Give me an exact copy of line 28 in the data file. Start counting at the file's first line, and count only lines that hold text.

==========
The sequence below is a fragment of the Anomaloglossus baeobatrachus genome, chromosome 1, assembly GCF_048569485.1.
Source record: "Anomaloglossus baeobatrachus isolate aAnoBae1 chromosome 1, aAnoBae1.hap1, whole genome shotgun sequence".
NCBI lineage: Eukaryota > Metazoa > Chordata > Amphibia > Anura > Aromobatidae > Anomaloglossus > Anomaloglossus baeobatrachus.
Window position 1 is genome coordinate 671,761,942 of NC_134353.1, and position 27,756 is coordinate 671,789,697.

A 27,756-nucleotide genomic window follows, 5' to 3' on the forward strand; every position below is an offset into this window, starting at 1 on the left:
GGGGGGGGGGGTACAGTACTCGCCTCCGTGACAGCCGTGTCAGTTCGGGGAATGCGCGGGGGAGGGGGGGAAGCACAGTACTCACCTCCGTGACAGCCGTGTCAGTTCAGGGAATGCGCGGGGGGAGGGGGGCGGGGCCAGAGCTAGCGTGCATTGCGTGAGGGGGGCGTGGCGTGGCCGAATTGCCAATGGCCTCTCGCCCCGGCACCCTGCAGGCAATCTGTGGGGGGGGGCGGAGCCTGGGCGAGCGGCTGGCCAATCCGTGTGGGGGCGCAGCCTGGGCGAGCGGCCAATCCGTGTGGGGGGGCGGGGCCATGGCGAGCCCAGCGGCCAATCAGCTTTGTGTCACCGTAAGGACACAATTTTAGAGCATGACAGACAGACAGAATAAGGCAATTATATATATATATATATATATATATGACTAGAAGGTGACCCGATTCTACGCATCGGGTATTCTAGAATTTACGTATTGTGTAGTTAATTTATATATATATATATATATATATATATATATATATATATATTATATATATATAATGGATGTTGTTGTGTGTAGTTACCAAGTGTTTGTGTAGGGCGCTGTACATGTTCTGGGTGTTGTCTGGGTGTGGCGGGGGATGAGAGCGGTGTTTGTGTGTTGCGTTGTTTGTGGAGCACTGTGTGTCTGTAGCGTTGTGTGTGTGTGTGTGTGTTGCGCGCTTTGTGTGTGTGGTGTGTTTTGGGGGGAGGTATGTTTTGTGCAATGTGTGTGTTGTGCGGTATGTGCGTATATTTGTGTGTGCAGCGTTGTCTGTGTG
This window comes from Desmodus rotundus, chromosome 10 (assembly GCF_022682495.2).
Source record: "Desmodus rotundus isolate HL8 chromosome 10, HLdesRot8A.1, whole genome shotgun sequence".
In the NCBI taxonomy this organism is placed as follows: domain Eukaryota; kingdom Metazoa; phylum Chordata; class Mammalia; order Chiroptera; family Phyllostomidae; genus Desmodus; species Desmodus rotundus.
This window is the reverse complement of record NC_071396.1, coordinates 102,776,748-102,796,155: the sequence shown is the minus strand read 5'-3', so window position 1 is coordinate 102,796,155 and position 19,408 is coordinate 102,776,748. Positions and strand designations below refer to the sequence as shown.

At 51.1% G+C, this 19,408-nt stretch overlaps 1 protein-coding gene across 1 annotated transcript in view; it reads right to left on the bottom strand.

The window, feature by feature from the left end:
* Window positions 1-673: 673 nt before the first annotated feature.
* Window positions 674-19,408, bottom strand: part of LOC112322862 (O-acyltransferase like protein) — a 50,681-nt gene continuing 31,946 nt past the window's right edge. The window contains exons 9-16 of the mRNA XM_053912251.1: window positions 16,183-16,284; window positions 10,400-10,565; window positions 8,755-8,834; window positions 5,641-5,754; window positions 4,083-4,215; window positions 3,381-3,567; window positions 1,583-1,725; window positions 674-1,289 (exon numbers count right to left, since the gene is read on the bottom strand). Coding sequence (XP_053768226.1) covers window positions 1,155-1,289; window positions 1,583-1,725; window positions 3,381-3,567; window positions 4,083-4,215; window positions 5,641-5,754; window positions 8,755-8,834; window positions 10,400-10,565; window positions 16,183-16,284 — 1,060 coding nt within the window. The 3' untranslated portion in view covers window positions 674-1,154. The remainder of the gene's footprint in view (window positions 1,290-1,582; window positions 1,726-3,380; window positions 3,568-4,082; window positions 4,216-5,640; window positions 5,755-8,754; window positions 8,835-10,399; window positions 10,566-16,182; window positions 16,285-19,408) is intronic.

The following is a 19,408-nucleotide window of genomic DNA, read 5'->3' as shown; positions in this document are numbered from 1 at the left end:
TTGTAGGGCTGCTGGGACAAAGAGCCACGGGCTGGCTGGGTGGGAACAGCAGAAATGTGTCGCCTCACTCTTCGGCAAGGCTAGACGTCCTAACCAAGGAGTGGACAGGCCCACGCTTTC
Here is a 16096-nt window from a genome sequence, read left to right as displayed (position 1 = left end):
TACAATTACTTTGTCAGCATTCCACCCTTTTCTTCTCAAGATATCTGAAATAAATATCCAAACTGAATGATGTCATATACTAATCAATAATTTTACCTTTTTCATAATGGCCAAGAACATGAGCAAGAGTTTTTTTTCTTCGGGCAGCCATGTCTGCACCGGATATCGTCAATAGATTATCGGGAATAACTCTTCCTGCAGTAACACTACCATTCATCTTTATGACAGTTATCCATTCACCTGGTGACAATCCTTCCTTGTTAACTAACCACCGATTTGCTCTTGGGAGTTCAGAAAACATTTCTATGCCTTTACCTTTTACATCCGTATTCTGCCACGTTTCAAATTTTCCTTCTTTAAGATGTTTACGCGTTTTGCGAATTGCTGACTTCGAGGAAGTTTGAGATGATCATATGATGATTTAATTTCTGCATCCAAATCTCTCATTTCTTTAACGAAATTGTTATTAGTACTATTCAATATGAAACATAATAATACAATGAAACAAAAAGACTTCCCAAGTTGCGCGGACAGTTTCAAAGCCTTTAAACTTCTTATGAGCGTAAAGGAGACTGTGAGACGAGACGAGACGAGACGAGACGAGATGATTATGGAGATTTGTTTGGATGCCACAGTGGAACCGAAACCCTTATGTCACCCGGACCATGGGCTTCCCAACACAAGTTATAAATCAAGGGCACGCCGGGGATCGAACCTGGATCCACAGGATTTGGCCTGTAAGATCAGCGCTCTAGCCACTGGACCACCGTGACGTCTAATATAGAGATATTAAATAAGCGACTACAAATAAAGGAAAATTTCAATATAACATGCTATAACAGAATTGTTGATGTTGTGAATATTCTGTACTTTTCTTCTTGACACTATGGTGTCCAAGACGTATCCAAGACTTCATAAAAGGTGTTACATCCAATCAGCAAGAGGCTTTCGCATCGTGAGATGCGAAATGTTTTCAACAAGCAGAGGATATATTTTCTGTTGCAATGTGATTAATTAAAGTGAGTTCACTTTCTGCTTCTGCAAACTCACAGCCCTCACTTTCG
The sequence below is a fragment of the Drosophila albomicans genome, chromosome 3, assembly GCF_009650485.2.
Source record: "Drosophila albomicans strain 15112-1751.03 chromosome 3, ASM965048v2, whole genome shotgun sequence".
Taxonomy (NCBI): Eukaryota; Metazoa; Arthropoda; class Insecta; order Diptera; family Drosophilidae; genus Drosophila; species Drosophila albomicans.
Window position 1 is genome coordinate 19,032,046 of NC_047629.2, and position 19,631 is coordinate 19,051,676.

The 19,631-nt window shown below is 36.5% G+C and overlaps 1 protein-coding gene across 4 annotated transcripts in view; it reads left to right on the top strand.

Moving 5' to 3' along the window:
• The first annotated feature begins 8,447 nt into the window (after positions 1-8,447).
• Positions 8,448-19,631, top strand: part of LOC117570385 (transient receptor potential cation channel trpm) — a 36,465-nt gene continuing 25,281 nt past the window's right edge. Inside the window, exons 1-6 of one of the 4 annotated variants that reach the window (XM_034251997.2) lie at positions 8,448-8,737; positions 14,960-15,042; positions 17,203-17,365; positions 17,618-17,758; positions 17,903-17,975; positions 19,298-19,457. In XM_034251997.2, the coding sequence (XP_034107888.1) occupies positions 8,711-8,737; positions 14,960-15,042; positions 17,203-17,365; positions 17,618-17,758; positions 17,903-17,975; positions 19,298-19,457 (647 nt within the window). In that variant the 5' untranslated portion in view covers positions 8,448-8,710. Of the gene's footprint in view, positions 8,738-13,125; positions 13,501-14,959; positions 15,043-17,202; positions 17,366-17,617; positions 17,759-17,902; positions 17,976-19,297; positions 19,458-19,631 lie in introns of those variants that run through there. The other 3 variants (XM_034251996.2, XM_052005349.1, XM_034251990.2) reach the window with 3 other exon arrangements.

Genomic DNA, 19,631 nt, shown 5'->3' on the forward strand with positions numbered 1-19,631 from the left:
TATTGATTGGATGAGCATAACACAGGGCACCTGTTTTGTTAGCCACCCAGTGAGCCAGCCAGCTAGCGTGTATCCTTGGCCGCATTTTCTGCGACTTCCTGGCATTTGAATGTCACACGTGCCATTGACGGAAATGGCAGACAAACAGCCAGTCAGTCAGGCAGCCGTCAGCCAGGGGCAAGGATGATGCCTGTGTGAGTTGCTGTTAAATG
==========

TATTGATTGGATGAGCATAACACAGGGCACCTGTTTTGTTAGCCACCCAGTGAGCCAGCCAGCTAGCGTGTATCCTTGGCCGCATTTTCTGCGACTTCCTGGCATTTGAATGTCACACGTGCCATTGACGGAAATGGCAGACAAACAGCCAGTCAGTCAGGCAGCCGTCAGCCAGGGGCAAGGATGATGCCTGTGTGAGTTGCTGTTAAATG